"Special Edition"
This month is Breast Cancer Awareness month and I want to dedicate this Friday Featured Friend to my Aunt Brenda Burton who lost her fight over 17 years ago at the age of 44.  I wasn't sure if I wanted to blog about her but I thought about the influence she had on me growing up and even through her fight, she continued to amaze me.

My Aunt Brenda was born and raised in St. Louis Missouri and was the youngest of (I think) 6 children.  To me, she was the most beautiful woman I had ever seen and she reminded me of a lighter version of Diana Ross.  She loved to go bowling and hang out with her girlfriends.  Aunt Brenda just seemed to always have so much fun! When I was around her, she was always smiling, fixing her long, flowing hair and joking around with everyone.  She took me to my first Janet Jackson concert and fed into my Michael Jackson craziness by recording all the videos and shows that my dad would not. . .LOL!

What's frustrating about writing this blog. . .I really didn't know what happened with her and why she had to leave us so soon.  When I found out that she was diagnosed, I just figured. . .oh, she's sick and she will fight through it.  We would go visit her in the hospital, the doctors will fix her and she will just go home.  That was the extent of what I knew about breast cancer.  Later, I learned I knew nothing!  When I would come home from college to visit from time to time there were days where she was just "Aunt Brenda" and other days when I finally realized, it was more than just being sick.  She had lost her hair and my dad, along with my Uncle would visit her frequently to make sure she would eat.  It was hard to see her sad, weak and, at times, frustrated.  After her passing, I personally was devastated and later angry because I did not know what was really going on with her.  I didn't know that this "cancer" could effect anyone in our family and if it did, how could we prevent another loss?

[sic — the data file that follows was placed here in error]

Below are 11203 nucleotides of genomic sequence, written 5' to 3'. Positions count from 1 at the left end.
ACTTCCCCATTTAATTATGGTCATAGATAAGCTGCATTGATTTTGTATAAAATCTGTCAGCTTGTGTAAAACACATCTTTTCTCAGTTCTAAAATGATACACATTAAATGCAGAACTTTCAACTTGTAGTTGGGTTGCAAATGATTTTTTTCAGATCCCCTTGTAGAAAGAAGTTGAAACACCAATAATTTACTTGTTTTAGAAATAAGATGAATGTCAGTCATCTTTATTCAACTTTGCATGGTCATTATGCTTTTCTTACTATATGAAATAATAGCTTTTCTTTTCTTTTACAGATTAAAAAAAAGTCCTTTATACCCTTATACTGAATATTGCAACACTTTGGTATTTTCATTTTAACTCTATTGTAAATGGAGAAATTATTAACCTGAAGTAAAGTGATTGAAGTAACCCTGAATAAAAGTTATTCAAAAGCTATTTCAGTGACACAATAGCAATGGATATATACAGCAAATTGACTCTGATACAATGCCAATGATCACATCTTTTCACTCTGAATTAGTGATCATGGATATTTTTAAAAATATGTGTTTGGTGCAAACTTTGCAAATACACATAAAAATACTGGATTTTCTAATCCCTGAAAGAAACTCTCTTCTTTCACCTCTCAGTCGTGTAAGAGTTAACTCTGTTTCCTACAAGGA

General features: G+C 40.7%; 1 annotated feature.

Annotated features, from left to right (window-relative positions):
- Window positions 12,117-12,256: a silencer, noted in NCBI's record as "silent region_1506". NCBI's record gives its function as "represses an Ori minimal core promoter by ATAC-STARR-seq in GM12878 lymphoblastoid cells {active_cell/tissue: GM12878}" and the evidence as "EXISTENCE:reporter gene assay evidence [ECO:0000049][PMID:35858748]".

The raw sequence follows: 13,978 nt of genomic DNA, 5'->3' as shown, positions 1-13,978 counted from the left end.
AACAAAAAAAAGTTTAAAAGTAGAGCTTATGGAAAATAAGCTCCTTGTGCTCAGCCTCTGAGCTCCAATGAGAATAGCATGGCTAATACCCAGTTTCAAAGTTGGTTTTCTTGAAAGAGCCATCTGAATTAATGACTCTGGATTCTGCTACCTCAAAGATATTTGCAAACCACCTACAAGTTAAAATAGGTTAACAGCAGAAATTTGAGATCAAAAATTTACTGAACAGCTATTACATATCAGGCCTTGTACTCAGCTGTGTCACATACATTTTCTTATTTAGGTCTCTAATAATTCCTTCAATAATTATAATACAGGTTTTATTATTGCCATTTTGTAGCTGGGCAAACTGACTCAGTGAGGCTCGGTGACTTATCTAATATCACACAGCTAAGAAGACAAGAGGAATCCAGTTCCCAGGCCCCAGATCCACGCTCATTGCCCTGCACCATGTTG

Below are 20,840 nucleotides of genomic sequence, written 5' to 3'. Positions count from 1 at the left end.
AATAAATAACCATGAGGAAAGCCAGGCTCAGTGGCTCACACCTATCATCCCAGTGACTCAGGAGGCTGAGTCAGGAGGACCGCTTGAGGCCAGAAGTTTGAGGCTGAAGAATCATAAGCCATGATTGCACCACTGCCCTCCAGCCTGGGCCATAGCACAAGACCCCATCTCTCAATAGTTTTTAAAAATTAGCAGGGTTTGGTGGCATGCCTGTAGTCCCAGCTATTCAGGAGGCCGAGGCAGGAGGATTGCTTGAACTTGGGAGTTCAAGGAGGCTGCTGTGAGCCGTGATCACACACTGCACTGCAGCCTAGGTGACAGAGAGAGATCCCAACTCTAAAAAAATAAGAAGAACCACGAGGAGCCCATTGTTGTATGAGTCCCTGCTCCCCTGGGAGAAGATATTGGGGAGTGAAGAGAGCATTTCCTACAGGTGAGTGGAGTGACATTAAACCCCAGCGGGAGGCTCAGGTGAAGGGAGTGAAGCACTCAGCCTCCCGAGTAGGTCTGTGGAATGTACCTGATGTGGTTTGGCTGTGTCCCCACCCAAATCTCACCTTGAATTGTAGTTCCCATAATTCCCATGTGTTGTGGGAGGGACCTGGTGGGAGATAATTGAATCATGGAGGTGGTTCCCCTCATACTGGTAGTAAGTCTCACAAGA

After returning back to MIZZOU during the winter semester, that is when I decided to learn more about breast cancer.  I would read anything I could get my hands on when it came to breast cancer and even did a presentation on the disease.  It was very hard to get through but educating myself was the best thing I had ever done.  One thing that I did learn is that I had to stay active, eat right and not smoke.  The information that we have today surpasses what we had back in 1992 and 1993.

Today, there are SO MANY tools, support groups, systems and specialized doctors in the fight against breast cancer.  Women are taking the bull by it's horn and fighting it head on because of the information given to them.  Hey, do not go down without a FIGHT. . .make sure you are doing self breast exams every month, visit your doctor every year and get your breast exams, mammograms and ask questions.  Exercise and eating right is the first step in preventing breast cancer, as well as other diseases like diabetes and high blood pressure.

Per Susan G. Komen fact sheet new cases reported among white women are approximately 125 per 100,000 cases.  African american women, 116 per 100,000 and remember, african american women make up less than 10% of the national population.  Other ethnicities like Asian, Hawaiian and hispanic women  around 85 per 100,000 cases are reported and these are new cases.   Understand the big picture and get involved with preventing this disease through organizations like LIVESTRONG, SUSAN G. KOMEN and the AMERICAN CANCER SOCIETY just to name a few.  There are local chapters in your state that could always use your help OR that can help you!

Understand that today, I know so many more survivors.  There is hope and it is a fight that you or someone you know can and will get through!

To Aunt Brenda, I love you and miss you but I will keep going!
Happy Running!